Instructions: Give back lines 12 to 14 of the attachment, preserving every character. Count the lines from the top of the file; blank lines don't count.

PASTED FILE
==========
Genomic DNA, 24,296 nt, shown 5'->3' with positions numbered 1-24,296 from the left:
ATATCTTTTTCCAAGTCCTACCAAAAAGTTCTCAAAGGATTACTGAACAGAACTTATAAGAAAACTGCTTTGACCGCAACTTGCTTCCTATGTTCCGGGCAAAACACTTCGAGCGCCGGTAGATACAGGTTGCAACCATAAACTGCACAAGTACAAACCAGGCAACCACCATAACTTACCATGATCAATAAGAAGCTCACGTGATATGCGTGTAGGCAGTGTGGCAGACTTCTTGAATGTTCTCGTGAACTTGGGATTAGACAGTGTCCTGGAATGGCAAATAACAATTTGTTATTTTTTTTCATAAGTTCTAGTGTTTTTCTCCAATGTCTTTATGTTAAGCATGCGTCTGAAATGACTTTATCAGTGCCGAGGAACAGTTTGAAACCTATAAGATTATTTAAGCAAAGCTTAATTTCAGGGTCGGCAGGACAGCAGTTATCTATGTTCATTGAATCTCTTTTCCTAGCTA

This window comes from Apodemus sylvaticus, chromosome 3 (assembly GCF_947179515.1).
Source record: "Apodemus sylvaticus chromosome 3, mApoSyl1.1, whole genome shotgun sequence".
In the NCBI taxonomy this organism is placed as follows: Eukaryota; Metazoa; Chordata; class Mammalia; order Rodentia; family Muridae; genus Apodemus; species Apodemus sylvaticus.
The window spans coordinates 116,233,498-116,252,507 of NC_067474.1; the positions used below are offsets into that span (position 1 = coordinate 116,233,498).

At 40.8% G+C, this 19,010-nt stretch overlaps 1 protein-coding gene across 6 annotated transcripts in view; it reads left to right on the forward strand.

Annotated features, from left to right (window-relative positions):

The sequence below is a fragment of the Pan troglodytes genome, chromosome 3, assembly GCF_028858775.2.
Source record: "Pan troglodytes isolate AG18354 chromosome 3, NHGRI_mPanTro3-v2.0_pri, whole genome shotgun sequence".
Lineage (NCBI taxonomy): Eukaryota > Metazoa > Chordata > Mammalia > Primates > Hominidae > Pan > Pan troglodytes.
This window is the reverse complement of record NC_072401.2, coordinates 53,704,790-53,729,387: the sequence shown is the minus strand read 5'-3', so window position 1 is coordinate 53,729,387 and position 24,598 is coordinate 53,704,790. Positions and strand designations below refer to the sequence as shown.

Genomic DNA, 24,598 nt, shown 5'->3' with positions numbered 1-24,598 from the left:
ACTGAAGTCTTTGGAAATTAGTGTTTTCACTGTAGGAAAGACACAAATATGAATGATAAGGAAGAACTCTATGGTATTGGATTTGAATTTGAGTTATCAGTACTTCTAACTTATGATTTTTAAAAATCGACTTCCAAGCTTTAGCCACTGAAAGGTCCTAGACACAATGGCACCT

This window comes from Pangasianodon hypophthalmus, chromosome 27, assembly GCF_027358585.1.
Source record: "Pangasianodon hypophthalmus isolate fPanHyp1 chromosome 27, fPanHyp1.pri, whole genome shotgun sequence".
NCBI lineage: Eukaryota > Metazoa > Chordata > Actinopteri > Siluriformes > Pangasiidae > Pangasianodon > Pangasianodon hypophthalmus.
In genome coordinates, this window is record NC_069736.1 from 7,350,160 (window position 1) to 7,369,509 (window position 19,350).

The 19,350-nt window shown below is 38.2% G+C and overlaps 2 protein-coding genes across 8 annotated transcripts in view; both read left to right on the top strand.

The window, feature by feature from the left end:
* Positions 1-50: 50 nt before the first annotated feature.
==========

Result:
This window is the reverse complement of record NC_072401.2, coordinates 53,704,790-53,729,387: the sequence shown is the minus strand read 5'-3', so window position 1 is coordinate 53,729,387 and position 24,598 is coordinate 53,704,790. Positions and strand designations below refer to the sequence as shown.

Genomic DNA, 24,598 nt, shown 5'->3' with positions numbered 1-24,598 from the left:
ACTGAAGTCTTTGGAAATTAGTGTTTTCACTGTAGGAAAGACACAAATATGAATGATAAGGAAGAACTCTATGGTATTGGATTTGAATTTGAGTTATCAGTACTTCTAACTTATGATTTTTAAAAATCGACTTCCAAGCTTTAGCCACTGAAAGGTCCTAGACACAATGGCACCT